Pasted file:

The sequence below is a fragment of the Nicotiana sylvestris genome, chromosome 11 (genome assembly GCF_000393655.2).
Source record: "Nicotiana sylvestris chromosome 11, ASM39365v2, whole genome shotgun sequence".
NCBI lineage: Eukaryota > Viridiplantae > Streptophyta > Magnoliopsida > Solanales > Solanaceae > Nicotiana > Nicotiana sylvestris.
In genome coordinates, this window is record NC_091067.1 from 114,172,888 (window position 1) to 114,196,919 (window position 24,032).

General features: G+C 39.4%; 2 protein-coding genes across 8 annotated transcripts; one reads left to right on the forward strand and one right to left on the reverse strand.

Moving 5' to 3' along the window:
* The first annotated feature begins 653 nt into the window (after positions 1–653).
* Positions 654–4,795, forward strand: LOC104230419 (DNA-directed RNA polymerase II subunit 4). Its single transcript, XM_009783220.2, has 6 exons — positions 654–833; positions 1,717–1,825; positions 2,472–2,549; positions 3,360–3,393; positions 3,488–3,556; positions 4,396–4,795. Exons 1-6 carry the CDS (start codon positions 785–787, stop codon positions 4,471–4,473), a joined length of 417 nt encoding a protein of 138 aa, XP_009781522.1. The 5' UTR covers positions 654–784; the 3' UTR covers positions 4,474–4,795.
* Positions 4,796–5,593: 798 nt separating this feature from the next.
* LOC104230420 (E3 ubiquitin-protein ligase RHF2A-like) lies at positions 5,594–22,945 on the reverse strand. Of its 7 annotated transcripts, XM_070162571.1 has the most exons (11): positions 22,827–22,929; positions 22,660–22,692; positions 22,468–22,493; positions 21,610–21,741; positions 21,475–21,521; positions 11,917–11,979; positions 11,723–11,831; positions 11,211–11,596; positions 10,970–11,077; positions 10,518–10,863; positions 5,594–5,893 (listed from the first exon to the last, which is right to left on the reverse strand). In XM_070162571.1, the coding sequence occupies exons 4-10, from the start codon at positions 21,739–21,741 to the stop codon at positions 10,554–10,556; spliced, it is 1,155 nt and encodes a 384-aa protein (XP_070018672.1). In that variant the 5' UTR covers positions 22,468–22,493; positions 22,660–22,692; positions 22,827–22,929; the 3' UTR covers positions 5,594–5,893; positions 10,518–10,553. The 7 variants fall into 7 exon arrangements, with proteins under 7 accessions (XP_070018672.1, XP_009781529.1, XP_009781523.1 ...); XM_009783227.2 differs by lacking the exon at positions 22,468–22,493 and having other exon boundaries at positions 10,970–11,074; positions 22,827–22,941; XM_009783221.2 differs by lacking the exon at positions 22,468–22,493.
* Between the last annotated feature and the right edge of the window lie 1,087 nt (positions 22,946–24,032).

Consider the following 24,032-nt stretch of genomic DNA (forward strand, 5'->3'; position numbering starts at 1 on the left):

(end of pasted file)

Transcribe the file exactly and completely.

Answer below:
The sequence below is a fragment of the Nicotiana sylvestris genome, chromosome 11 (genome assembly GCF_000393655.2).
Source record: "Nicotiana sylvestris chromosome 11, ASM39365v2, whole genome shotgun sequence".
NCBI lineage: Eukaryota > Viridiplantae > Streptophyta > Magnoliopsida > Solanales > Solanaceae > Nicotiana > Nicotiana sylvestris.
In genome coordinates, this window is record NC_091067.1 from 114,172,888 (window position 1) to 114,196,919 (window position 24,032).

General features: G+C 39.4%; 2 protein-coding genes across 8 annotated transcripts; one reads left to right on the forward strand and one right to left on the reverse strand.

Moving 5' to 3' along the window:
* The first annotated feature begins 653 nt into the window (after positions 1–653).
* Positions 654–4,795, forward strand: LOC104230419 (DNA-directed RNA polymerase II subunit 4). Its single transcript, XM_009783220.2, has 6 exons — positions 654–833; positions 1,717–1,825; positions 2,472–2,549; positions 3,360–3,393; positions 3,488–3,556; positions 4,396–4,795. Exons 1-6 carry the CDS (start codon positions 785–787, stop codon positions 4,471–4,473), a joined length of 417 nt encoding a protein of 138 aa, XP_009781522.1. The 5' UTR covers positions 654–784; the 3' UTR covers positions 4,474–4,795.
* Positions 4,796–5,593: 798 nt separating this feature from the next.
* LOC104230420 (E3 ubiquitin-protein ligase RHF2A-like) lies at positions 5,594–22,945 on the reverse strand. Of its 7 annotated transcripts, XM_070162571.1 has the most exons (11): positions 22,827–22,929; positions 22,660–22,692; positions 22,468–22,493; positions 21,610–21,741; positions 21,475–21,521; positions 11,917–11,979; positions 11,723–11,831; positions 11,211–11,596; positions 10,970–11,077; positions 10,518–10,863; positions 5,594–5,893 (listed from the first exon to the last, which is right to left on the reverse strand). In XM_070162571.1, the coding sequence occupies exons 4-10, from the start codon at positions 21,739–21,741 to the stop codon at positions 10,554–10,556; spliced, it is 1,155 nt and encodes a 384-aa protein (XP_070018672.1). In that variant the 5' UTR covers positions 22,468–22,493; positions 22,660–22,692; positions 22,827–22,929; the 3' UTR covers positions 5,594–5,893; positions 10,518–10,553. The 7 variants fall into 7 exon arrangements, with proteins under 7 accessions (XP_070018672.1, XP_009781529.1, XP_009781523.1 ...); XM_009783227.2 differs by lacking the exon at positions 22,468–22,493 and having other exon boundaries at positions 10,970–11,074; positions 22,827–22,941; XM_009783221.2 differs by lacking the exon at positions 22,468–22,493.
* Between the last annotated feature and the right edge of the window lie 1,087 nt (positions 22,946–24,032).

Consider the following 24,032-nt stretch of genomic DNA (forward strand, 5'->3'; position numbering starts at 1 on the left):